India Blocks 800+ Porn Websites Then Reverses Decision

India’s government has blocked more than 800 porn websites in the first crackdown of its kind in the country, only to lift the ban days later because of widespread public outrage.

Various news sources in India began reporting on the story last Saturday when ISPs were found to have blocked numerous websites deemed offensive because of sexualized images and/or videos.

According to NN Kaul, a spokesman at the department of telecommunications, the crackdown was implemented to prevent “Free and open access to porn websites…[which] has been brought under check,” and to stop pornography becoming “a social nuisance”.

The ban

On 17 July, the Indian government released a 17-page order, which listed 857 pornographic sites deemed offensive on the grounds of morality and decency. The list was given to ISPs who were pressured to block user access. The document was later leaked by civil rights activists.

Many opponents of the ban argued that the list contained numerous sites that did not pose a serious threat to viewers, including several animation sites, comic strips, blogs, even dating company websites.

What’s more, several high-profile figures in India expressed concern in reaction to the ban, which fuelled a nationwide debate about online censorship and civil liberties. Best-selling author Chetan Bhagat tweeted, “Porn ban is anti-freedom, impractical, not enforceable. Politically not very smart too. Avoidable. Let’s not manage people’s private lives.”

Other critics included Pranesh Prakash from the Centre for Internet and Society, an Indian thinktank, who said that “[the ban] is illegitimate because it is not as though the government has found these websites unlawful … This is a blanket ban and the government has not thought through the consequences,”

Prakash also added that provisions do exist under current obscenity legislation for blocking individual sites, but not for imposing the widespread restrictions seen last weekend.

Anja Kovacs, director of the Internet Democracy Project in Delhi, said: “The timing is odd. It is clear that the current government are much more open to the idea of imposing a ban than the previous one. It is a signal.”

Many have suggested that the government had kept the blanket porn ban under wraps since it is believed to violate current government legislation.

The reversal

Following widespread public criticism, Indian authorities announced on 5 August that they will partially reverse the ban – allowing most websites with sexualized images to be accessible again, apart from those involving sexualized images of children.

On Wednesday, several Indian newspapers reported that the ban would be lifted. The information and technology minister, Ravi Shankar Prasad, told India Today TV: “A new notification will be issued shortly. The ban will be partially withdrawn. Sites that do not promote child porn will be unbanned.”

Sexual relations in India

Access to online pornography in India is common. In a 2014 statement from the adult entertainment website Pornhub, India ranked fifth in the world in terms of daily visitors.

In a legal dispute from July 2015, the Supreme Court of India ruled against a widespread ban of pornographic material despite a case study from a lawyer who argued that online pornography promoted sex crimes in the country.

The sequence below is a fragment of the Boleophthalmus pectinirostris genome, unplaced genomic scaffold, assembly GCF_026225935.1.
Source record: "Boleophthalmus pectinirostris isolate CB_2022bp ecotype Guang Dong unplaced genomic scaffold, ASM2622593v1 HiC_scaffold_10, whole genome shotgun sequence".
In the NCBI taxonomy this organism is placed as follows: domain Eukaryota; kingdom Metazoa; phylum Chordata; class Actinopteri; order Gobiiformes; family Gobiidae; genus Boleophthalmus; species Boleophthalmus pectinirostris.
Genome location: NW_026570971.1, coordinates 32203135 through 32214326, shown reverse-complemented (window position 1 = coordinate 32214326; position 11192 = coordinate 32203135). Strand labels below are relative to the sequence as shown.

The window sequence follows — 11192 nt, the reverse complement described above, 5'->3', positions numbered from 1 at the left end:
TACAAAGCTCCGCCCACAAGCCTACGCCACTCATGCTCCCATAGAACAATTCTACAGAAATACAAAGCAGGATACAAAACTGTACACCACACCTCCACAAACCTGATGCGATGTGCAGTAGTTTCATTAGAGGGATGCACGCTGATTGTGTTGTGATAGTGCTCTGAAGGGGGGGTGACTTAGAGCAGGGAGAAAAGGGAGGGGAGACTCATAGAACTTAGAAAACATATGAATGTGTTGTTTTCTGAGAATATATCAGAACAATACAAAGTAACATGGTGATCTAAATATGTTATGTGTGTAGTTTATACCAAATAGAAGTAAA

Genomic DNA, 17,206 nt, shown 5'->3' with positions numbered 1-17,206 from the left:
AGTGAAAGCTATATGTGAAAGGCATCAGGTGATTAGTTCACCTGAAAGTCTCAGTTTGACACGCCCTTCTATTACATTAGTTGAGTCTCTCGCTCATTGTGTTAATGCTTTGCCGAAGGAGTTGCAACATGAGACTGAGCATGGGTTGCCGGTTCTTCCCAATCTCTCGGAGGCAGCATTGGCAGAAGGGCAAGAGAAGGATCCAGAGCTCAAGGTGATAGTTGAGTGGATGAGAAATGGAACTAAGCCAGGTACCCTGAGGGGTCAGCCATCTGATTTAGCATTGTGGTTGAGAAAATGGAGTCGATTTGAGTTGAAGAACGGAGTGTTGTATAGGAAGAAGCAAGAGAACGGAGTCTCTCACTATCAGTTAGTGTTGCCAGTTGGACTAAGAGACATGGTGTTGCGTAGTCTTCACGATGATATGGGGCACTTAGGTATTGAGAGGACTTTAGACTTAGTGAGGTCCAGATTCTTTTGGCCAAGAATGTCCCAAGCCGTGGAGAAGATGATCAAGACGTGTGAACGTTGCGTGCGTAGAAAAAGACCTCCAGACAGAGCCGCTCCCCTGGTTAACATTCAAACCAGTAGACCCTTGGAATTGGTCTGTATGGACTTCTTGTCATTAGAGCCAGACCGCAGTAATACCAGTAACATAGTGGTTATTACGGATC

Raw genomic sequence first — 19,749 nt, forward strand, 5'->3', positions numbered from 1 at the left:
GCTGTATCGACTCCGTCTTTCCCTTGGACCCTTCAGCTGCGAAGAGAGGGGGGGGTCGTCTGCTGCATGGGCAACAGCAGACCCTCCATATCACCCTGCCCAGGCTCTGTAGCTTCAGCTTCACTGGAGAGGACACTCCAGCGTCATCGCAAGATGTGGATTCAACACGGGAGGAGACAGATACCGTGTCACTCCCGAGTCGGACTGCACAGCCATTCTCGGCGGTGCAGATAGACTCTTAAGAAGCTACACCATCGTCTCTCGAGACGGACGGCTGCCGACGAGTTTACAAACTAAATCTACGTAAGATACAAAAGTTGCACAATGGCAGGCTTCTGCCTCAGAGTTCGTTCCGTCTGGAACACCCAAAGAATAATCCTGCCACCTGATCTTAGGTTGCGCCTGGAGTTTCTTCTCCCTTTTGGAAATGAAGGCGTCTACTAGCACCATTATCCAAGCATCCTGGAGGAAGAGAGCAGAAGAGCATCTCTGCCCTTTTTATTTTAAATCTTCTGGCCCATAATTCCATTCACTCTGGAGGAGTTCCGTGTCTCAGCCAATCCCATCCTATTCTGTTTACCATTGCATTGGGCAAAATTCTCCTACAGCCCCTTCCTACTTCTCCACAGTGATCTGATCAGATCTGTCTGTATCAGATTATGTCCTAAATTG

In recent years, India has struggled with crimes involving sexual violence, particularly against women, and the government has come under increasing pressure to tackle these problems at their root. An increase in instances of rape and sexual assault has led to ferocious debates about the causes of such crimes with some attributing them to the burgeoning independence of women, especially in urban areas. Others suggest that the crimes have a deeper root in India’s society, particularly because of gender inequalities that are exacerbated by the country’s caste system and its patriarchal culture. Certain conservative MPs have pointed blame at internal cultural influences, including Bollywood films and women’s clothing, as well as external western influences such as the seemingly arbitrary over-consumption of fast food.

Online censorship

India has the second-largest number of internet users behind China, though experts predict that the country will have more than 500 million users by 2017. At present there are approximately 350 million online users.

What’s more, India is the world’s largest recognized democracy, and it is predicted to be the most populous country in the world by 2025, surpassing China. In 2011, 50% of the population were under 25, which has led to a huge increase in the number of people using social networks and smartphones.

In 2011, India’s government pressured social networks such as Facebook and Twitter to censor content and to remove offensive material, while in 2012 the state faced strong criticism after it demanded that Twitter block numerous accounts because of rumours that were circulating about ethnic violence in the country.

Earlier in 2015, Ravi Shankar Prasad, the telecommunications minister, vehemently denied allegations that the government were planning to ban porn websites.

However, there have been earlier attempts by the government to block websites because of offensive or pornographic content, though none as widespread as the latest crackdown.

In other cases, Bollywood and Hollywood films are often censored, and there have been reports of government agencies pressuring directors and producers to dilute content to make films more palatable for conservative audiences.

Because of the incremental rise in data infrastructure in India, and due to growing state surveillance of online activities, the use of VPNs in India has increased in recent years, and makes a lot of sense for those who want to safeguard their browsing behavior.

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